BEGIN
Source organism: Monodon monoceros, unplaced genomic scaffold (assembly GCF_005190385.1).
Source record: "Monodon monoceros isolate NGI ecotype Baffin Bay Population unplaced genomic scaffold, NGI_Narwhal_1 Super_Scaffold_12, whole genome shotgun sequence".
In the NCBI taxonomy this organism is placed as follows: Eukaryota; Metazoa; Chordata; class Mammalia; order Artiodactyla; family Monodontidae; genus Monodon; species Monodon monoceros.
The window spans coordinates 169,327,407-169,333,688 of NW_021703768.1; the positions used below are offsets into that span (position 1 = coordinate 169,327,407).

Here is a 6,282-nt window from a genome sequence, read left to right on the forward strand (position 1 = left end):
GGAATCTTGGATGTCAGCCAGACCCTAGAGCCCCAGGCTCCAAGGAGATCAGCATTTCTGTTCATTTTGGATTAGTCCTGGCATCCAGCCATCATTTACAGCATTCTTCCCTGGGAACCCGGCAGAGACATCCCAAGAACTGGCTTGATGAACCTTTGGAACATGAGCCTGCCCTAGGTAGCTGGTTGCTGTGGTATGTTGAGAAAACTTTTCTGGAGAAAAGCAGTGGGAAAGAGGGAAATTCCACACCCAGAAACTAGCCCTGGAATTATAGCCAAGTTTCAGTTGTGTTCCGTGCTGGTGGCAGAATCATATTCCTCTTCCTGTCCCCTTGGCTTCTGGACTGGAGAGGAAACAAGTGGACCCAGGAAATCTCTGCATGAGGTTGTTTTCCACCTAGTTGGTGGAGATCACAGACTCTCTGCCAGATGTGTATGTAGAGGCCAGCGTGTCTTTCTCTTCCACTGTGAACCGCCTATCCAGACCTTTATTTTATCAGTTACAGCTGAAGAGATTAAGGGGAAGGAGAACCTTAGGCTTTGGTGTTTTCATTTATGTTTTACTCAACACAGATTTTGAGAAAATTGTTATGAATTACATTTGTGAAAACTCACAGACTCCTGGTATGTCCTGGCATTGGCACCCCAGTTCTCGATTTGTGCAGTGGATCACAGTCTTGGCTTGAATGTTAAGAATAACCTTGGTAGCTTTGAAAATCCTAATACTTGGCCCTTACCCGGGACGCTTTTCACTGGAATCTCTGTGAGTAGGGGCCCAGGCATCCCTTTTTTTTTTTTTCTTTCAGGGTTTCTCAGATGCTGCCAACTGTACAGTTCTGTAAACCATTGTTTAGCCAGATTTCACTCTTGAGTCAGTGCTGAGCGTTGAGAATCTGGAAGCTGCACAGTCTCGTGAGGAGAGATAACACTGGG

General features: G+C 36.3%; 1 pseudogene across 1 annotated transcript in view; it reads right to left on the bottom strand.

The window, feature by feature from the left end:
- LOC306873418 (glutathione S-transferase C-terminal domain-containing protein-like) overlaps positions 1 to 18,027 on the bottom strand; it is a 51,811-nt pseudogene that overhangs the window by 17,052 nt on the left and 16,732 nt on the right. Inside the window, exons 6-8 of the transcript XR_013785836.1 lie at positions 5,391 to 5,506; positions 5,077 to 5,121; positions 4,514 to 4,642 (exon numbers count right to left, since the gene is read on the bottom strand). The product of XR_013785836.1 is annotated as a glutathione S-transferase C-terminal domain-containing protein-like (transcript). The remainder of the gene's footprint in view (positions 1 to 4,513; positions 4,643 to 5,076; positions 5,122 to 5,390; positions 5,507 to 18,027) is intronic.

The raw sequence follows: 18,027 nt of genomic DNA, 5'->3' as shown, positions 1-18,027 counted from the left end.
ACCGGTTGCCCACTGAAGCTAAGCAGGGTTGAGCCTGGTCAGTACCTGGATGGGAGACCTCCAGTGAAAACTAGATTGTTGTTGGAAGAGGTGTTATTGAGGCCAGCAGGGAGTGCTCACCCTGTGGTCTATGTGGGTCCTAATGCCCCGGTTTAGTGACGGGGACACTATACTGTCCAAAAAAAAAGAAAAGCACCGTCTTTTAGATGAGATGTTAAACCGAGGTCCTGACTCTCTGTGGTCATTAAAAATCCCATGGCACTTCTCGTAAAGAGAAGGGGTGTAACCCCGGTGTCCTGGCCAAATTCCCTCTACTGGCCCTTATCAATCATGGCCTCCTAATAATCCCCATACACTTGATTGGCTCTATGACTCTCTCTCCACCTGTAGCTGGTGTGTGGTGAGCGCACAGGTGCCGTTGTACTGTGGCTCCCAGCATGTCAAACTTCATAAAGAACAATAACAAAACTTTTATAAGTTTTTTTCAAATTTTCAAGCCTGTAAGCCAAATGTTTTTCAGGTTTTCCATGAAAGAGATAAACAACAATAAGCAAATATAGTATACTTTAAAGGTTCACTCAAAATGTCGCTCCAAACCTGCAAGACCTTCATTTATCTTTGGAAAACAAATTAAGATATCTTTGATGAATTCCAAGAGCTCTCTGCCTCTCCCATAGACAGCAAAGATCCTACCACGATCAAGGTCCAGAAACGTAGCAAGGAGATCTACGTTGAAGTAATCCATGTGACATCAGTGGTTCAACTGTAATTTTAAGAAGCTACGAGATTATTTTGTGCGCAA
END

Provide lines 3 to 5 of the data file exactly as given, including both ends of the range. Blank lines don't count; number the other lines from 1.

In the NCBI taxonomy this organism is placed as follows: Eukaryota; Metazoa; Chordata; class Mammalia; order Artiodactyla; family Monodontidae; genus Monodon; species Monodon monoceros.
The window spans coordinates 169,327,407-169,333,688 of NW_021703768.1; the positions used below are offsets into that span (position 1 = coordinate 169,327,407).

Here is a 6,282-nt window from a genome sequence, read left to right on the forward strand (position 1 = left end):